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WHEN A STRANGER COMES TO TOWN edited by Michael Koryta: Book Review

I’m not much of a short story person; I much prefer reading novels, especially mystery novels, because I enjoy thinking about characters and plots and settings for a longer time than a short story allows.  That being said, when my local library re-opened in June (hooray!), one of the featured books on the New Arrivals shelf was this collection of stories edited by Michael Koryta, part of the library of the Mystery Writers of America.

There are stories by nineteen authors, and I was familiar with less than half of them.  I found that really interesting, since their brief bios at the end of the book indicate that only three of them write short stories exclusively.  What that means is that I’ll have to up my reading time to be able to focus on writers whose works I haven’t read.

Of course, I was immediately grabbed by the authors I had previously read–Alafair Burke, Michael Connelly, Lisa Unger, Lori Roy, Michael Koryta, and Steve Hamilton.  But I decided to approach When A Stranger Comes to Town the way I would read a novel–start at the beginning of the collection and read to the end.

With only two exceptions, I found the stories in this collection ranging from really good to outstanding.  Three of them caught my eye because of their location–“Perfect Strangers” by Tilia Klebenov Jacobs since it takes place just a few miles from my home in Massachusetts, “Assignment:  Sheepshead Bay” by Paul A. Barra which takes places in my hometown of Brooklyn, and “P.F.A.” by Michael Koryta because it takes places in Maine, where my older son and his family live.  I’d also like to note “A Six-Letter Word for Neighbor” by Lisa Unger; its ending caught me totally by surprise and yet seemed so perfect.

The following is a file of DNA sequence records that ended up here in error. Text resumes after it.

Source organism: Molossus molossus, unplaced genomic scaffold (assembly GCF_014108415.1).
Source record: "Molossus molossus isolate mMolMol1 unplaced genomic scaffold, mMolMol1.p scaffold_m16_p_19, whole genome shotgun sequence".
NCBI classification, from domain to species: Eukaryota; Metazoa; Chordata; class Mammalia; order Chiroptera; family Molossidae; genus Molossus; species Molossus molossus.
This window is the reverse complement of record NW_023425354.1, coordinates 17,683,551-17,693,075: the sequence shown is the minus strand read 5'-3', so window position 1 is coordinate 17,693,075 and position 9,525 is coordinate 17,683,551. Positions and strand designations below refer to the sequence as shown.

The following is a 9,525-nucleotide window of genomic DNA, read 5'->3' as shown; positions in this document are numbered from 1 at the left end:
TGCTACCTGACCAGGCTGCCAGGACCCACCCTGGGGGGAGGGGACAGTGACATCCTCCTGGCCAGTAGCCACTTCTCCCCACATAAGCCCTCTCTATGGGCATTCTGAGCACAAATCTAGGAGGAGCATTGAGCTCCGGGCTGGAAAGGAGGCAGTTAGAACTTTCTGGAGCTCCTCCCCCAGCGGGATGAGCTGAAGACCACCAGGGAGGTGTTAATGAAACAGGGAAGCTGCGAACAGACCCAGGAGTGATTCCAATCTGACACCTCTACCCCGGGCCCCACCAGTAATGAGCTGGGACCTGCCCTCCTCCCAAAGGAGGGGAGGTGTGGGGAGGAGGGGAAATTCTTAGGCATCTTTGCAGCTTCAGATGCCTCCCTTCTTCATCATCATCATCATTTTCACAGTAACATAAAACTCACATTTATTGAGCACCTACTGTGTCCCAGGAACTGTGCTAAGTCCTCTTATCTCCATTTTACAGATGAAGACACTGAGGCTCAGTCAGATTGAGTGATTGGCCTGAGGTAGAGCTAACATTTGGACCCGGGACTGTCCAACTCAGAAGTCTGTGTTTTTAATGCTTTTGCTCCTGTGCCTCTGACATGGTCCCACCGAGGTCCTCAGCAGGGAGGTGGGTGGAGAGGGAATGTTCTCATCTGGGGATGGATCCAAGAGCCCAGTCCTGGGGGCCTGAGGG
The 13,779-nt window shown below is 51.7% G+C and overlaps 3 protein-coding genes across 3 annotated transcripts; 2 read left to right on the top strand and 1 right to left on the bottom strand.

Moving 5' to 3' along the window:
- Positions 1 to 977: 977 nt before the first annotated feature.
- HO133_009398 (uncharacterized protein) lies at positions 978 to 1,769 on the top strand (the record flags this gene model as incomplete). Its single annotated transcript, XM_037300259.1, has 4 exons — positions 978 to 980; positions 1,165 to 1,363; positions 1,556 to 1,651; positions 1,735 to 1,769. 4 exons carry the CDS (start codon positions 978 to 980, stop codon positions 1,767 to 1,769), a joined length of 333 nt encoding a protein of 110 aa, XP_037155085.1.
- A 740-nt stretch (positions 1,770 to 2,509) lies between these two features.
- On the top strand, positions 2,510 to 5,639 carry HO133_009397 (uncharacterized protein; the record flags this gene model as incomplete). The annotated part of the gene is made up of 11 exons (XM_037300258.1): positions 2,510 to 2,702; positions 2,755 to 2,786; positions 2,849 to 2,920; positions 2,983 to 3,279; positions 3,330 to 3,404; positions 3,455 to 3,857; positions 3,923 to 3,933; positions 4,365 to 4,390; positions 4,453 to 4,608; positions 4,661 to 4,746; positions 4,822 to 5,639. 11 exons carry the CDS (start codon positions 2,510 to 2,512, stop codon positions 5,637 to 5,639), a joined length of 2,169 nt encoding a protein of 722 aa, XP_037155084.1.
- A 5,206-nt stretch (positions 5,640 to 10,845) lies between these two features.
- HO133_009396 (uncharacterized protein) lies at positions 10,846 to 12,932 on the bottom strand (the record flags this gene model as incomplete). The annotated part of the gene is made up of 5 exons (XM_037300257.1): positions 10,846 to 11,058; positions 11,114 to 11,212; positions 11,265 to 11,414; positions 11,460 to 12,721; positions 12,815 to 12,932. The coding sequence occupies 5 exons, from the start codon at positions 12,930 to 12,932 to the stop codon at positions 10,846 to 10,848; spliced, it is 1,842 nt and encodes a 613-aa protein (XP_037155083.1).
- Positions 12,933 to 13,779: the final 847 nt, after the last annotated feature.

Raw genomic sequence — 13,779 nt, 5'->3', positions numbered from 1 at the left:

Michael Koryta, the book’s editor, did a masterful job in choosing these stories.  When A Stranger Comes To Town is an absolutely outstanding addition to the Mystery Writers of America’s library.

Check out the complete Marilyn’s Mystery Reads at her website.  In addition to book review posts, there are sections featuring Golden OldiesPast Masters and Mistresses, and an About Marilyn column that features her opinions about everything to do with mystery novels.

THE HERON’S CRY by Ann Cleeves: Book Review


Can one more glass of wine hurt, Detective Jen Rafferty asks herself?
  After all, it’s a party.  Everything is a bit hazy, something she will regret the next day, but in the meantime she helps herself to another glass of red.

A serious-looking man joins her and introduces himself as Nigel Yeo, a surname that means he’s local to South Devon.  He describes himself as in the health field but no longer a medic, and he tells Jen he’s in “the same line of business as you.  Sort of.”  She’s intrigued, but Nigel backs off, saying he will get her number from their hostess and asking if he can call her in the morning.

But when morning comes, it’s a different phone call that Jen gets.  Her boss, Matthew Venn, tells her to come to Westacombe, a group of buildings that have evolved into a small artists’ colony.  When she arrives he tells her there’s been a murder, and when Jen sees the body she recognizes Nigel Yeo.